So that’s why I had to have a cream bath (an exquisite Indonesian head massage, where they massage in a hair conditioner for about half an hour) and a pedicure (which are pretty no-frills at the place on the corner, but you do get a 10 minute massage at the end that’s not the no-no reflexology). I knew the feet would probably scare the poor girl, but the bump’s reasonably prominent now so thought she might understand the connection and take pity.
While the feet are still marshmellows, what was nice about getting out of the house for an hour was just having to sit still without any distractions. No work or email to check, no TV. And invariably when I have to just sit still thoughts float back to baby and I get all excited all over again about what’s to come. It’s great just to sit there and be thrilled for a while, in between reading snippets out of a baby book.
Then I came across this quote:
In later pregnancy you become a rather ungainly shape and lose some agility and mobility, becoming breathless more easily. Your centre of gravity is further forward and you are less stable. Once committed to a certain direction you may find it hard to change and if someone bumps into you, you may fall over.
Looks like I have more ricocheting to come.
I just couldn’t help but think of a room full of pregnant women committed to moving in a certain direction and bumping into each other and falling over. And then about baby again.
While S (the male one) struggled with rain ruining his pictures and texted me asking me to let him know of any floods about to hit Vietnam’s Mekong Delta (13 dead so far), I went out for dinner with G and J, two guys I used to work with in Bangkok. G, who is here for work for a few days, has three girls and J, who is also based in Jakarta, has one rather new one.
Of course talk turned to kids and I mentioned a book I’ve been reading called Einstein Never Used Flashcards and how it was rather comforting: you don’t need to over-programme your kids and buy them educational toys that have them reading the alphabet before six months for them to turn out to be little Einsteins (and it debunks the whole Mozart for baby theory too). In fact the book argues that scheduling hour-by-hour activities before and after school and on weekends might be creating a generation of totally uncreative types who are totally inept at deciding it might be interesting to cut the whiskers off one side of the cat’s face. The book argues that talking and spending time with the munchkins, along with letting them to have time to be creative themselves (even at fatcat’s expense), should do the trick nicely.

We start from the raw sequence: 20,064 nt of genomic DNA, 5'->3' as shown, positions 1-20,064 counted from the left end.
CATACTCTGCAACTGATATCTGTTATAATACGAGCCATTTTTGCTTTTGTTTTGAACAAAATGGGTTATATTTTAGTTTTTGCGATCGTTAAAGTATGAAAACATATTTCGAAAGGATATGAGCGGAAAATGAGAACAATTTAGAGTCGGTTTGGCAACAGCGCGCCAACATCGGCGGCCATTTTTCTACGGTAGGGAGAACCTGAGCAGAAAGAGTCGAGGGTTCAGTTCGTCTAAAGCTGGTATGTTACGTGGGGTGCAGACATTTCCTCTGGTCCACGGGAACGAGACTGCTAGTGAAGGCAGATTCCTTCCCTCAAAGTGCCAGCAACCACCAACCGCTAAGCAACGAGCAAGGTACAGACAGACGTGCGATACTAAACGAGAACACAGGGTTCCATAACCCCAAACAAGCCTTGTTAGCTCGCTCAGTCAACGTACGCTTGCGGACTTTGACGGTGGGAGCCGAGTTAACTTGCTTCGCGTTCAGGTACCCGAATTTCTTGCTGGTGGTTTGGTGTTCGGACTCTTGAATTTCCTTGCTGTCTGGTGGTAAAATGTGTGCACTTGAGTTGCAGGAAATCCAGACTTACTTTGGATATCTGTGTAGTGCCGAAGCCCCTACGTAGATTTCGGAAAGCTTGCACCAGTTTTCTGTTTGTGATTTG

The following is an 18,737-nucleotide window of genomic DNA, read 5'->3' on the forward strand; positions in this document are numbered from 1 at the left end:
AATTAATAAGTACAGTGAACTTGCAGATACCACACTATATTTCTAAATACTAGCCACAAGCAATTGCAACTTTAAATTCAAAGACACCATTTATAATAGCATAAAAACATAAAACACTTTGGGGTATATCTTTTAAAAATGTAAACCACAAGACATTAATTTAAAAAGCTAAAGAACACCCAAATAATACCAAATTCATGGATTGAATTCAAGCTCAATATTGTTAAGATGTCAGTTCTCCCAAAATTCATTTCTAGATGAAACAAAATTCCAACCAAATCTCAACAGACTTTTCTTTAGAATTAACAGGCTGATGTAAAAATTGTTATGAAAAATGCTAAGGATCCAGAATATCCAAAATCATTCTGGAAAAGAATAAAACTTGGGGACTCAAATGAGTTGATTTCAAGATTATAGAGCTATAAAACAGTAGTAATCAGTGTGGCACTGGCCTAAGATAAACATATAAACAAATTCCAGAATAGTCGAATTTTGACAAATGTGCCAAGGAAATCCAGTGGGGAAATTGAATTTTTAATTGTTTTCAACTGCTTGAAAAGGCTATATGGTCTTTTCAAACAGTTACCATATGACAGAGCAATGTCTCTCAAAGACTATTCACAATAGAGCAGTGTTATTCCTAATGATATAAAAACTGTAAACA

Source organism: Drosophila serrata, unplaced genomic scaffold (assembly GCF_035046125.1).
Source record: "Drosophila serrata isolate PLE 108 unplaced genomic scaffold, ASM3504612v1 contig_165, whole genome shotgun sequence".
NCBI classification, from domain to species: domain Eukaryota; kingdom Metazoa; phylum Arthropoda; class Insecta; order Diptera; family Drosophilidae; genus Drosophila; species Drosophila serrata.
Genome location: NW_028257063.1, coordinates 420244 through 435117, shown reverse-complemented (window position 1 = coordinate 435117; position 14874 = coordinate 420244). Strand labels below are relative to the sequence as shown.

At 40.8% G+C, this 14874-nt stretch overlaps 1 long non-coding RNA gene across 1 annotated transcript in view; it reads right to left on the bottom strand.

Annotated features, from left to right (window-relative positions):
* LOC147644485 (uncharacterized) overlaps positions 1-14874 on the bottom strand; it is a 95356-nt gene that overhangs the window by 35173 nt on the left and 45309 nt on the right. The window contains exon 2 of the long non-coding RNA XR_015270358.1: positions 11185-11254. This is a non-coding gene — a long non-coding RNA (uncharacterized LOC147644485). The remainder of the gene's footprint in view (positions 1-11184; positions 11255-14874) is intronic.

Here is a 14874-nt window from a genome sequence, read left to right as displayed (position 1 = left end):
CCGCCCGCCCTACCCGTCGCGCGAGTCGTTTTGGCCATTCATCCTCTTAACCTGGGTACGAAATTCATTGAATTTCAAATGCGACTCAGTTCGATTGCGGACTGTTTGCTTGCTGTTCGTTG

J, who is not up to the programming stage yet, argued that that was what people used to say about the TV-generation — they’d turn out passive and unable to do much.
G, who certainly doesn’t seem the overprogramming type, complained that the whole parenting thing was becoming very divisive and competitive among his friends. Then he just looked pleased to be having a night off fatherhood. (“Once you have your first one you sometimes just sit and think of the life you used to have…”)
I behaved like a princess this morning in the taxi on the way to work, asking the driver to turn up the aircon as I fluttered a hand in front of my face to indicate how damn uncomfortable it can be being driven to work in the tropics some mornings. I was even wearing a white linen shirt.
I didn’t really start thinking about perhaps why I’m feeling the heat a bit more until another S (yes, thanks a lot) asked me about weight gain so far. I hadn’t really been paying too much attention, except to worry early on that I wasn’t eating enough, though lately I have occasionally thought that maybe a singlet and a few pairs of knickers had been washed in too-hot water.
Then I started thinking about well, dinner last night: pizza (which I oddly only want to eat when the male S is away), lemonade and a Mars bar. A few weeks ago it would have been a hearty barley hotpot, a few glasses of water then a few delicate squares of good dark chocolate. Then I started thinking about how the past week all I’ve been looking forward to eating has been either ice cream, chocolate or a pastry from the hotel opposite the office… The apples have been staying in my survival pack and today my lentil soup sat on the desk all day while I just had the two pieces of left over pizza from last night (at least I didn’t eat it all in one sitting).
Thank goodness we’re going back to Australia in a few weeks where it’s cold and I can stop thinking!
PS If you get too fat can you still feel the baby kick? And can the baby still hear you practising names on it to see if kicks?
Oh Jakarta, tis fine to see thee
Through the sifting sea
of mist and smog
I do see thee
You’re not a dog.
For the great Durian you are
All prickly and smelly
Yet I bow down before thee
As there’s just one belly…
To see it I must,
To rub in my awe
For inside I do trust
Lays a baby and more.
Far from jams, far from noise
It lives in your soft-centred flesh
Tis hid from all who can see
and stinking traffic mess.
Oh Jakarta, Oh Jakarta, tis fine to be home
Oh Jakarta, Oh Jakarta, I promise I won’t moan
Thanks for minding the belly and S as well too
I’m growing to like thee but you still smell like poo.
(Poetry was never, ever my strongpoint… Jakarta is often referred to as the Great Durian)